Bloating and bloating causes is a common complaint in our office. What is more annoying than finding yourself bothered by feeling 9 months pregnant, in pain with distention, and trying to problem solve how to get your typical pants to zip up? Not much.
I think we all have found ourselves questioning our lifestyle choices around alcohol, binge eating, or opting for fast food when we realize we’re bloated and uncomfortable. This is the time where the only word to nail down the situation is “*uck”! Believe it or not, there are several reasons why we get ourselves into a bloating predicament. This guide will walk you through a comprehensive list of bloating causes, with some simple solutions. Let’s dive in!
RELATED: How to get rid of constipation for good.
Bloating Causes to Consider
Stress eating/eating in an stressful environment
Stress. We all have it. Just ask the worker multitasking meetings and emails on their scheduled lunch break. Just ask the parent juggling the feeding of their children at the same time as they feed themselves and run another child to practice. Just ask the student who is grabbing food to go because balancing work, social life, and school is a lot!
Unfortunately, eating in a stressful environment kicks off our sympathetic response to “fight or flight,” which is chemically set up for our survival. This actually shunts resources away from our digestive system because in survival mode, there is no time for resting and digesting. Stress = reduce function of the digestive enzyme cascade and poor blood supply to the gut = poor digestion of food = bloating.
Solution: Actually create boundaries around meal time. Stop and allow yourself to focus on a balanced, nutritious meal in a safe, calming space. Still stressed when you sit down to eat? Take a few deep breaths by inhaling 6, holding 2, and exhaling 6.
RELATED: 5 tips for mindful eating.
Eating at a fast pace/binge eating
Fast-paced eating is not good for our digestive systems. Fast-paced eating prevents proper digestion of food with the natural digestive enzymes that we produce when it’s time to eat a meal. The signs, tastes, and smells of food all provoke this cascade of enzymes to be released, so it’s important to chew slowly.
Solution: Put your silverware down between each bite. If you want to test how quickly you are eating a meal, set a timer for 30 minutes. If you are eating faster than the allotted time, you are likely not mindfully eating your food, and that’s a good reminder to slow down!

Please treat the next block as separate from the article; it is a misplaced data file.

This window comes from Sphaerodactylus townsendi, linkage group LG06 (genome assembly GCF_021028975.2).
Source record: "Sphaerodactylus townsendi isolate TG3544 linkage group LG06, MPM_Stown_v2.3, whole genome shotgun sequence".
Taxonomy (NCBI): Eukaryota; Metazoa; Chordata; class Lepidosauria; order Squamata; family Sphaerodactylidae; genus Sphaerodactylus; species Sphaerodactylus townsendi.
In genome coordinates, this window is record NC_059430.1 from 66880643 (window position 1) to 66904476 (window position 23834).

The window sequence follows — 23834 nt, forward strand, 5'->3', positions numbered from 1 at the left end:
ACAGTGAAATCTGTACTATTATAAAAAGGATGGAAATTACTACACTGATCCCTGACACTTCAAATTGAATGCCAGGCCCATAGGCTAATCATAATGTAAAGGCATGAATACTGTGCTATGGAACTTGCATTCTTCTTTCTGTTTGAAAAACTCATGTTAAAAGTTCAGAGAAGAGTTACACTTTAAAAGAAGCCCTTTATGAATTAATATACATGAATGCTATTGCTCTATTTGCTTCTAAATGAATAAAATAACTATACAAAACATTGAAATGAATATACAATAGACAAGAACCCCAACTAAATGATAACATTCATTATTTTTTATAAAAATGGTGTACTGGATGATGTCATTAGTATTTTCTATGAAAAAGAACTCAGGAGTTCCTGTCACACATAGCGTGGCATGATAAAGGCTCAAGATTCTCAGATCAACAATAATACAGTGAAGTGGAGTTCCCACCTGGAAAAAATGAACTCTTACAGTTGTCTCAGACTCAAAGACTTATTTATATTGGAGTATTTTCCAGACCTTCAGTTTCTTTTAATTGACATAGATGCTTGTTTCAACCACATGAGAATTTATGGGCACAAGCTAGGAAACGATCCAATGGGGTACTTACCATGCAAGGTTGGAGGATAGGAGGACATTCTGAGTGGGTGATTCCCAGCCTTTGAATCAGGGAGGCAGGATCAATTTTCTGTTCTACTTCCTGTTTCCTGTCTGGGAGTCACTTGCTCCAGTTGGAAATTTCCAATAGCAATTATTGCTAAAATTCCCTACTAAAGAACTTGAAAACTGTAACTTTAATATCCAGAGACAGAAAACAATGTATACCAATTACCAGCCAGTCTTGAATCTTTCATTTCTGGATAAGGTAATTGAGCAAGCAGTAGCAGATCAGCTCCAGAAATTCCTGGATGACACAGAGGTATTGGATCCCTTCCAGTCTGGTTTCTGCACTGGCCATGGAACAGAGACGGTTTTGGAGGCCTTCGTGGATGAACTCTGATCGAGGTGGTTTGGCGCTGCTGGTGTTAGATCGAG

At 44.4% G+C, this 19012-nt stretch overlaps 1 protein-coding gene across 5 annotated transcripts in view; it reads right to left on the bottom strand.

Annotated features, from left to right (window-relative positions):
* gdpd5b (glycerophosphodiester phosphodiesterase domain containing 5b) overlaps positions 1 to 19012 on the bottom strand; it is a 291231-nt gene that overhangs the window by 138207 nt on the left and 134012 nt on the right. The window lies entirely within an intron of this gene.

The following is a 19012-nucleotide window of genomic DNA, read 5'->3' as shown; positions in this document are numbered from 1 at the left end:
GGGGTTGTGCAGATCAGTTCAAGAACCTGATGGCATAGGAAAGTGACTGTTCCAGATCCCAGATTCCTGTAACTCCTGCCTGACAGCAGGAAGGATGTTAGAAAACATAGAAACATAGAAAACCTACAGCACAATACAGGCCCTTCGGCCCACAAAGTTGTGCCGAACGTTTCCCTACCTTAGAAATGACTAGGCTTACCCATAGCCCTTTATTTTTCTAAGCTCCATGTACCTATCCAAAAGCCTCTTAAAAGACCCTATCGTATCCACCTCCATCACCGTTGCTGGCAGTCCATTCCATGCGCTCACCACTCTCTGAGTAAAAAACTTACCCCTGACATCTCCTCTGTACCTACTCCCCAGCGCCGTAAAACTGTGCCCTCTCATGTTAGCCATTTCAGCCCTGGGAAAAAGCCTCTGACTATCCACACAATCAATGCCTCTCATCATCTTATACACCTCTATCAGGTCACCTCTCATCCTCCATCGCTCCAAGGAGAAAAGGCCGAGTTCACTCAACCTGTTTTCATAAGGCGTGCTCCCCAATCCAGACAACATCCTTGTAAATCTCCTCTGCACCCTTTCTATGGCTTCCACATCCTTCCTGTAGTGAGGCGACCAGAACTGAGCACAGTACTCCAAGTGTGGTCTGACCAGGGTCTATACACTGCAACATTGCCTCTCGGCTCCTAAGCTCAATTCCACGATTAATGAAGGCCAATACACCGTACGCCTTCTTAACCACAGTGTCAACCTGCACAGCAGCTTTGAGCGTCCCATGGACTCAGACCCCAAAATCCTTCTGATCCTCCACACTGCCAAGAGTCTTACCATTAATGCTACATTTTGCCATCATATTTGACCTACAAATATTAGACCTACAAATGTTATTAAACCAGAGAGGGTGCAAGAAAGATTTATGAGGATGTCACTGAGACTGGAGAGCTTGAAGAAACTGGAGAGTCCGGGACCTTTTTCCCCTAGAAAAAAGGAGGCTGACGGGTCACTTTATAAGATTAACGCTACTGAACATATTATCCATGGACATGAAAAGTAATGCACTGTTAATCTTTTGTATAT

Consumption of dairy
Not everyone has the ability to break down lactose, the sugar component of dairy products. It is a genetic mutation that actually allows for some people to consume lactose with no issues, but they are often the exception to the rule.
Solution: If dairy is a clear trigger food, eliminating or reducing consumption will be best.
Elimination of bowel movements daily is a must! Without proper elimination, waste is stored in the colon, causing not only unwanted bloating but also disruption to the microbiota that live there.
Solution: Stay well hydrated, and incorporate those healthy gut healthy foods—fiber, fermented foods, and inulin rich foods! Both hydration and these gut healthy foods are needed to help create well-formed stool that can be easily passed.
Too many carbohydrates
Simple carbohydrates like breads, pastas, soft drinks, and pastries are quickly absorbed into the bloodstream when digested. These foods often cause water retention that results in feeling bloated in the abdomen, in addition to increasing abdominal fat.
Solution: Know that carbs aren’t bad in moderation, but when heavily consumed they can be a culprit to bloating and other health concerns.
Sipping on straws, chewing gum
These actions can cause increased intake of air into the abdominal cavity.
Solution: Avoidance or minimization when possible.
Xylitol is a sugar alcohol that is able to draw water into the colon. For many people, xylitol can be a well-tolerated sugar, but for some this can lead to additional bloating.
Solution: Avoidance or minimization when possible.
Poor stomach acid
Having low stomach acid leads to improper digestion of food; therefore, can result in a build up of unwanted bacteria in the intestines. These dysbiotic bacteria can feed and create additional gas production.
- Chew food slowly to help stimulate the digestive cascade to break down foods.
- Reduce processed foods, which are often poor in natural digestive enzymes.
- Eat fermented foods, which help increase the stomach acid.
- Dilute a little apple cider vinegar in water and drink 15 minutes before a meal. (**Note: never take ACV without diluting. ACV can be super acidic on the enamel of your teeth!)
Conditions like IBS, IBD, SIBO, Celiac disease
If none of the above works, or if you have other recurring symptoms along with bloating, there are a handful of conditions that could be contributing. If you are at your wits end, or tired of trying to navigate your health journey alone, do not hesitate to reach out to your local accredited naturopathic doctor from the American Association for Naturopathic Physicians Website.
Dr. Danielle Vogler-Bos is a Naturopathic Doctor, registered and licensed in both Minnesota and Arizona. Her passion is educating and empowering her patients to take back their health, partnering with them to find the root cause of their struggles, and helping them feel better, faster. After graduating from Gustavus Adolphus College with a Bachelors of Arts in Biology, Dr. Vogler-Bos earned her Doctorate of Naturopathic Medicine from Southwest College of Naturopathic Medicine, a fully accredited and nationally recognized institution in Phoenix, AZ.
During her clinical training, Dr. Vogler-Bos completed a rigorous internship gaining experience in the diagnosis and treatment of hormonal imbalances, thyroid disorders, and adrenal fatigue using both traditional naturopathic medicine and bio-identical hormone therapies.